Wednesday, October 30, 2013

WORKSHOP DAY 3


The first part of the day, 10-11:30, was spent with Fran telling us about the shape of the head, where the eyes, nose, mouth, ears are placed.  That we need to measure angles in the head (like the angle of the nose - is it straight across or does it go up on one side).  She had some drawings on tracing paper to illustrate this.  We only got to spend 1 1/2 hours on this because the model was scheduled to arrive at noon and we had to eat lunch before she arrived.

If you're going to draw or paint portraits, you will need to learn the general rules and then learn to measure to check that your model's nose isn't longer than normal, or that he has a large forehead and small chin, etc.  Each person is different and each person's features are different.  So, get yourself a good drawing portraits book and you'll learn all these rules that will help you start.  

As for sight measuring, I've only seen that used in a figure drawing class and I thought I knew how to do it until I began trying with our model at noon - and then everything I had learned flew out the window!




Our model for the afternoon (sorry about the blurred photo).
She was a professional, sitting for long stretches of time without a break, and not complaining - and not moving at all!!











And here is my sketch of the model, in my Aquabee Sketchbook.  In looking through previous sketches in that book, I see it's been since 2009 that I was doing figure drawing through Manifest Gallery's Drawing Center!  I need to get back to that because it's obvious that you lose it if you don't use it!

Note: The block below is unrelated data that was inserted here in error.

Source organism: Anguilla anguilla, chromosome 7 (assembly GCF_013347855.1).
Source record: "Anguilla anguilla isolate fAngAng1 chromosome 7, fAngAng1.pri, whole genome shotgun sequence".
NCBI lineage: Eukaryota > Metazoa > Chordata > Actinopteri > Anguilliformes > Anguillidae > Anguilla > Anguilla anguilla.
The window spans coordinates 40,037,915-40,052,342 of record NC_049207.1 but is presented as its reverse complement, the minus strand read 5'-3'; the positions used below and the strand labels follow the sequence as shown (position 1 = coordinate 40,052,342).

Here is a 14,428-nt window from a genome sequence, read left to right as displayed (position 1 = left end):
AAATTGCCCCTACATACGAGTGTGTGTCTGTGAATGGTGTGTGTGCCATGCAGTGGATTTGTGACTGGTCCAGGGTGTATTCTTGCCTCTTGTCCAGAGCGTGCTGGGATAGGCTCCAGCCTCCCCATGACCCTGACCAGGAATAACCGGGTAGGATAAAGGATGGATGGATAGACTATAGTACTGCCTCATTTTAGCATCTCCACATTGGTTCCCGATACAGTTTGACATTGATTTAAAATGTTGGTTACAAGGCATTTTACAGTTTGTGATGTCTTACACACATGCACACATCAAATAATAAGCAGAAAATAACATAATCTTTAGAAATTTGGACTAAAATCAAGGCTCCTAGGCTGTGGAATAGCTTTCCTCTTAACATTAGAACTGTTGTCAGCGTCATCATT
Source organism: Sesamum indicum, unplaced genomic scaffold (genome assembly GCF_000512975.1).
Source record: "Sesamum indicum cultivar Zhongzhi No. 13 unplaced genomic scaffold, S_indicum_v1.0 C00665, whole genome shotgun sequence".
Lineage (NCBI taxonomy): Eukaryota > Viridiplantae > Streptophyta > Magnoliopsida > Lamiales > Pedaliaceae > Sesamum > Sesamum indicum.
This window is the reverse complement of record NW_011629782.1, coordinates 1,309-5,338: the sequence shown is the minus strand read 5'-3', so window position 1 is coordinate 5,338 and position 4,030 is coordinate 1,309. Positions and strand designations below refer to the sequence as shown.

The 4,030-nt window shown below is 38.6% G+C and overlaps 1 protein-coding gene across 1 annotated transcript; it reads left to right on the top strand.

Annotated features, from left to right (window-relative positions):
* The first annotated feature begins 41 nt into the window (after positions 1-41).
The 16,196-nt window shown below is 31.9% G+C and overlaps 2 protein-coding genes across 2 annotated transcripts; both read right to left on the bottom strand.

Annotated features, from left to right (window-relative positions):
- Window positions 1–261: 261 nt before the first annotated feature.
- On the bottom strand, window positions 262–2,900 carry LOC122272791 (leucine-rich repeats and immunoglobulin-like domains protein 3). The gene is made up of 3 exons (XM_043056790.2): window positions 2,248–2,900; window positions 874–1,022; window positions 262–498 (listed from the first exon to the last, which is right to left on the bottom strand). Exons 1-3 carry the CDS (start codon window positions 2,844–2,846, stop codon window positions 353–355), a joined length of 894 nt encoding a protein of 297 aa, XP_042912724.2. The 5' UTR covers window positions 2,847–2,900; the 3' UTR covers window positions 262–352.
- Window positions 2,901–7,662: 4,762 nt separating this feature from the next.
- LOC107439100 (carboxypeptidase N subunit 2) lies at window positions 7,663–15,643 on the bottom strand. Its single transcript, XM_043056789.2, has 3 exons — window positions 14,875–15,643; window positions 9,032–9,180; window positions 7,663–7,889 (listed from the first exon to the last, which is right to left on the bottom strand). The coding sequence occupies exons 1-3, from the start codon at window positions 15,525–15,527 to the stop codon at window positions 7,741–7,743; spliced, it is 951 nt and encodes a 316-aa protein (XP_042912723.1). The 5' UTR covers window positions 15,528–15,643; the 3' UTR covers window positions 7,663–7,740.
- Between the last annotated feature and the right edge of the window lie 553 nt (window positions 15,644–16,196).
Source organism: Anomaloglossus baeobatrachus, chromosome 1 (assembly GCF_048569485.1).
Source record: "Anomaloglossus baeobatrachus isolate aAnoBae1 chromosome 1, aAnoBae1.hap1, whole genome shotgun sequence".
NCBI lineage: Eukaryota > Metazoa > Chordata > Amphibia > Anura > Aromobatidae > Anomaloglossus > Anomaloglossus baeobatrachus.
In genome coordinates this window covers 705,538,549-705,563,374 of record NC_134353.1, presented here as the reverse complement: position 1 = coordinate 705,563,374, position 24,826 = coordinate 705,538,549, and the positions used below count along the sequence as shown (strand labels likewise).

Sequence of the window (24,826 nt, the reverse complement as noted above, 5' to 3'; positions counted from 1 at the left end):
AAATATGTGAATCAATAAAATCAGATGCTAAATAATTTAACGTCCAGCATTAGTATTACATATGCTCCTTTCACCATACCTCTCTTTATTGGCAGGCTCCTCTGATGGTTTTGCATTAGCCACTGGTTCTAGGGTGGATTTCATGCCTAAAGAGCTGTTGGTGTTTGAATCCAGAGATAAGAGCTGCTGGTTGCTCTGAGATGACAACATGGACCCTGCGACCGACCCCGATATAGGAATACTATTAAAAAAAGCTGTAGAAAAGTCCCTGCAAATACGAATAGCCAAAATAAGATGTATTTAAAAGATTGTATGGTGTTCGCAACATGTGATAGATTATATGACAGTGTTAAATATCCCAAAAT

Due to the nature of the workshop, we didn't have easels and weren't standing to draw - we sat at our tables and tilted our paper upright so we wouldn't get too much distortion.  Fran said to leave out her arms because I'd made them too small, so I just painted her head and shoulders when I began painting.  We drew first, then painted, while the model still sat and posed.


Again, background first (this drawing was traced onto watercolor paper and I left out a lot that I was going to try to put in with paint later).  I hated it and it was too solid and heavy, so I went back and sprayed it off with a heavy-duty sprayer.  That's what caused the streaks.

Then hair - I tried to keep it light and painterly.  I was using only three colors through the painting:
Raw Sienna
Quinacridone Rose
French Ultramarine Blue

This is where I finished up.  She doesn't look like the model - more like the model as a young girl?  Not sure I'll do more to it but might try this one again since I have the sketch to work from and the model's photo for colors.

The three days were tough.  Long hours, Fran was a real task-master, working us hard and no fooling around chatting with your neighbor - back to work!!  Fran teaches workshops in the Columbus, OH area (she's done workshops at the Columbus Museum of Art).  If you're interested in seeing her work, just google Fran Mangino and her midlife series will come up, along with a couple of articles she wrote about using photographs as reference material and projecting your work and tracing (which she showed us on the 2nd day of the workshop).  I don't think her webpage has been updated in a while - but you can google her name and some of her more recent paintings will come up.